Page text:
Posted on Feb 26, 2021, 4 p.m.
The human body is vulnerable to a variety of environmental hazards that can have a noxious effect on overall health contributing to the development of cancers, neurological and neurodegenerative diseases, metabolic disorders, as well as reproductive and developmental disorders. Growing evidence suggests exposure to chemicals can elevate the risk of cardiovascular disease, a leading cause of death in the United States which costs the nation hundreds of billions of dollars annually.
Toxins Causing Cardiovascular Diseases
While nutritional habits, physical activity levels, smoking, and other lifestyle behaviors are considered major influences on cardiovascular risk, the contribution of pollutants and environmental toxins is increasingly merging as an impactful factor. Current literature has shown a significant association between exposure to environmental chemicals and cardiovascular disease (CVD), implicating persistent organic pollutants (POPs), low molecular weight hydrocarbons (LMWHCs), and many others as important risk factors. Exposure to such toxins can result in structural damage to the cardiovascular system and/or functional disturbances such as decreased cardiac output and the disruption of systemic arterial pressure autoregulation.
Over 80,000 chemicals are currently registered in the United States for commercial use yet the cardiovascular toxicity of only a few has been investigated thus far. Prior research reports that exposure to fine particles in ambient air has been associated with increases in cardiovascular mortality with clear correlations between particulate air pollution and ischemic heart disease, arrhythmias, and heart failure observed. These effects have been attributed to changes in the synthesis or reactivity of nitric oxide potentially caused by environmental oxidants or increased endogenous production of reactive oxygen species.
Investigating the Effects of Toxins on Heart Health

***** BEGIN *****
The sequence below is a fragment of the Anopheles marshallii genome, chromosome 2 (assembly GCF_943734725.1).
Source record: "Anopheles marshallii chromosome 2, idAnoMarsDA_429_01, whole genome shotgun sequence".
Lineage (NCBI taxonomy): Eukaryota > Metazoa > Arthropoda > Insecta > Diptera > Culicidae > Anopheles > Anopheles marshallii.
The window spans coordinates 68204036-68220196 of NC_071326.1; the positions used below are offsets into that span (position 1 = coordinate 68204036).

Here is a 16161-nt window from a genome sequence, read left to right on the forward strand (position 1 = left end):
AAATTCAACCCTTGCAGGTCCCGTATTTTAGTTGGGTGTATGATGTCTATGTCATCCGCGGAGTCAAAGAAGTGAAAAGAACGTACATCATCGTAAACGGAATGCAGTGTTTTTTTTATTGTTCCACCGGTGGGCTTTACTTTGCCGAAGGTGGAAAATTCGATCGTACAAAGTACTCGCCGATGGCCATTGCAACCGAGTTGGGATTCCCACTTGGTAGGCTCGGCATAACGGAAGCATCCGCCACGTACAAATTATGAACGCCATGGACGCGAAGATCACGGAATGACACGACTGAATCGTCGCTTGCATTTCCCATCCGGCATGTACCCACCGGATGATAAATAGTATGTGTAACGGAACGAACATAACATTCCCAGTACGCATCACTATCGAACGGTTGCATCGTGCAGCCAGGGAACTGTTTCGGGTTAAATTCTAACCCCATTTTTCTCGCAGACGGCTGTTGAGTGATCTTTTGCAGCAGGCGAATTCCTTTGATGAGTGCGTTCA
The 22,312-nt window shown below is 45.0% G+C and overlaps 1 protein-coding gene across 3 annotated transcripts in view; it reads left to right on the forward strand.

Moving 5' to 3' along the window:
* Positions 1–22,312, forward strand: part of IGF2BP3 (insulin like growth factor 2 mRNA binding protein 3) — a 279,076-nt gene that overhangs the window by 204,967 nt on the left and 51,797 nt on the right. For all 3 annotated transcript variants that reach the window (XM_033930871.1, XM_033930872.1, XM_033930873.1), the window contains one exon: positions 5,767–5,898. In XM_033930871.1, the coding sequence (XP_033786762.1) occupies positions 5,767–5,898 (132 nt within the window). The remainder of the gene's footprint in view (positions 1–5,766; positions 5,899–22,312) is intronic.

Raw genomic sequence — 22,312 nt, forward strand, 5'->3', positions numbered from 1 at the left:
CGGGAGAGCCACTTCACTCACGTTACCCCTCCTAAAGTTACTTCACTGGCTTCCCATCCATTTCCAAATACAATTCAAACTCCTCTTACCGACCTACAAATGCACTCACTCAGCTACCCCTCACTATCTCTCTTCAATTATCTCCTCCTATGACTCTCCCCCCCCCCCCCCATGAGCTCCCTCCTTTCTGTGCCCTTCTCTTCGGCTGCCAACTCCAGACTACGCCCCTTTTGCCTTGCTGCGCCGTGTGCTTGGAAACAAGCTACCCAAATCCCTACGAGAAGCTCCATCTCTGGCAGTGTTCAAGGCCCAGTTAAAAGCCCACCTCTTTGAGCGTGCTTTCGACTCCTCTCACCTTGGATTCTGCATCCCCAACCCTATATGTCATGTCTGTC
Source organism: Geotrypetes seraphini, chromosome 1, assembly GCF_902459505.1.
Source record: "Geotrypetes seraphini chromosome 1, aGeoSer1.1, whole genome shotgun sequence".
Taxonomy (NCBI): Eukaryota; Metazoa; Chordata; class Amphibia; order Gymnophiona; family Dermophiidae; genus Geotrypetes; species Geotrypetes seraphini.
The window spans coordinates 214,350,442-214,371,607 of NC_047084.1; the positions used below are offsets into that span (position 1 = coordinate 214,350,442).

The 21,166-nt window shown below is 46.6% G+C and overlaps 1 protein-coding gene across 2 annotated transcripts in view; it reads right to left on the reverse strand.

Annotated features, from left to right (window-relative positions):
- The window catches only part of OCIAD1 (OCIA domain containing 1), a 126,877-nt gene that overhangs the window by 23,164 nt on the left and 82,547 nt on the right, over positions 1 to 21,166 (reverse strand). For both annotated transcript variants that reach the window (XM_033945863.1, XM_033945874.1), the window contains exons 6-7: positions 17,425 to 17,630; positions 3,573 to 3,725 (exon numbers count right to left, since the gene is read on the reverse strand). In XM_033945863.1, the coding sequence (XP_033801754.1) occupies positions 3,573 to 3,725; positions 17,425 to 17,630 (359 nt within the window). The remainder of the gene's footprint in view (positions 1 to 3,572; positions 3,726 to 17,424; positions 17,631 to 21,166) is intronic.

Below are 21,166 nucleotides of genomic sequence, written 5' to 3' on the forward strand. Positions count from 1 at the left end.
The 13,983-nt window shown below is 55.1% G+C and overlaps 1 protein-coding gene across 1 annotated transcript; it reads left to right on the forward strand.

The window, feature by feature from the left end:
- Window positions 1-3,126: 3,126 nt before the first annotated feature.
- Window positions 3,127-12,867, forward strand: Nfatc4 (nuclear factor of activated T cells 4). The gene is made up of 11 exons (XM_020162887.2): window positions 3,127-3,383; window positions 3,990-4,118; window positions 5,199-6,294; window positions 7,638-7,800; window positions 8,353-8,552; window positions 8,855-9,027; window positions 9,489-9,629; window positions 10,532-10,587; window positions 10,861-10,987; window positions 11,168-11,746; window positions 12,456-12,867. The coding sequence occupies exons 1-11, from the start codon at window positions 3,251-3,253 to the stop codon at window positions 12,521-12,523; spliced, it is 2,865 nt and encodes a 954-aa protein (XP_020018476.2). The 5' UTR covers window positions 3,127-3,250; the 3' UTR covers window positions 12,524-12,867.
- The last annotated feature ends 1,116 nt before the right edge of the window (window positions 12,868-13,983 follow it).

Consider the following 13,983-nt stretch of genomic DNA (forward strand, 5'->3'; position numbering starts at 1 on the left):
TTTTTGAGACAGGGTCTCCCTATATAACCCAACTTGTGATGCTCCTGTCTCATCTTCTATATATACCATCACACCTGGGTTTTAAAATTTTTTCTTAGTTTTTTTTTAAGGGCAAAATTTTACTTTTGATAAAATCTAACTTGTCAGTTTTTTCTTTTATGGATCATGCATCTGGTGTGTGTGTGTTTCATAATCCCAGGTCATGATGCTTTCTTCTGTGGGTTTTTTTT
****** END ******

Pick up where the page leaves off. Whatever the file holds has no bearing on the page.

External contaminants can range from outdoor air pollution – particle pollution, gases, and other noxious compounds – to metals and elements such as lead, arsenic, and cadmium, all of which have been linked to a heightened incidence of cardiovascular disease. As part of a review of scientific literature published in BMJ, researchers evaluated the association of environmental toxic contaminants and the risk of cardiovascular disease.
Results of the study, which included 37 unique trials comprising a total of nearly 350,000 participants, point to a significant link between toxin exposure and CVD. The pooled relative risks for arsenic and lead were 1.30 for cardiovascular disease, 1.23 and 1.85 for coronary heart disease, and 1.15 for stroke. Meanwhile, the relative risks for cadmium and copper were 1.33 and 1.81 for CVD, 2.22 for coronary heart disease, and 1.72 and 1.29 for stroke. However, mercury had no reported statistically significant association with cardiovascular disease. The researchers also noted a linear dose-response relationship for arsenic, lead, and cadmium with cardiovascular disease outcomes; their findings reinforced the importance of environmental toxic metals in CVD risk.
Further studies are urgently needed to elucidate the connection between environmental toxins and human health; additional investigations will need to identify the contribution of individual pollutants to specific aspects of cardiovascular disease as well as to elucidate the complex physiological and molecular mechanisms underlying this correlation. Moreover, the scientific community aims to understand the susceptibility of specific population groups to such toxins and determine how pollutant exposure contributes to the absolute risk of heart disease.
This information is critical for the emerging field of environmental cardiology which is likely to expand as pollution concerns continue to impact population health. To better comprehend the broad spectrum of multi-factorial causes and risk factors linked to cardiovascular disease healthcare professionals are invited to enroll in our innovative Advanced Cardiology Certification program, accessible here.
As with anything you read on the internet, this article should not be construed as medical advice; please talk to your doctor or primary care provider before making any changes to your wellness routine.
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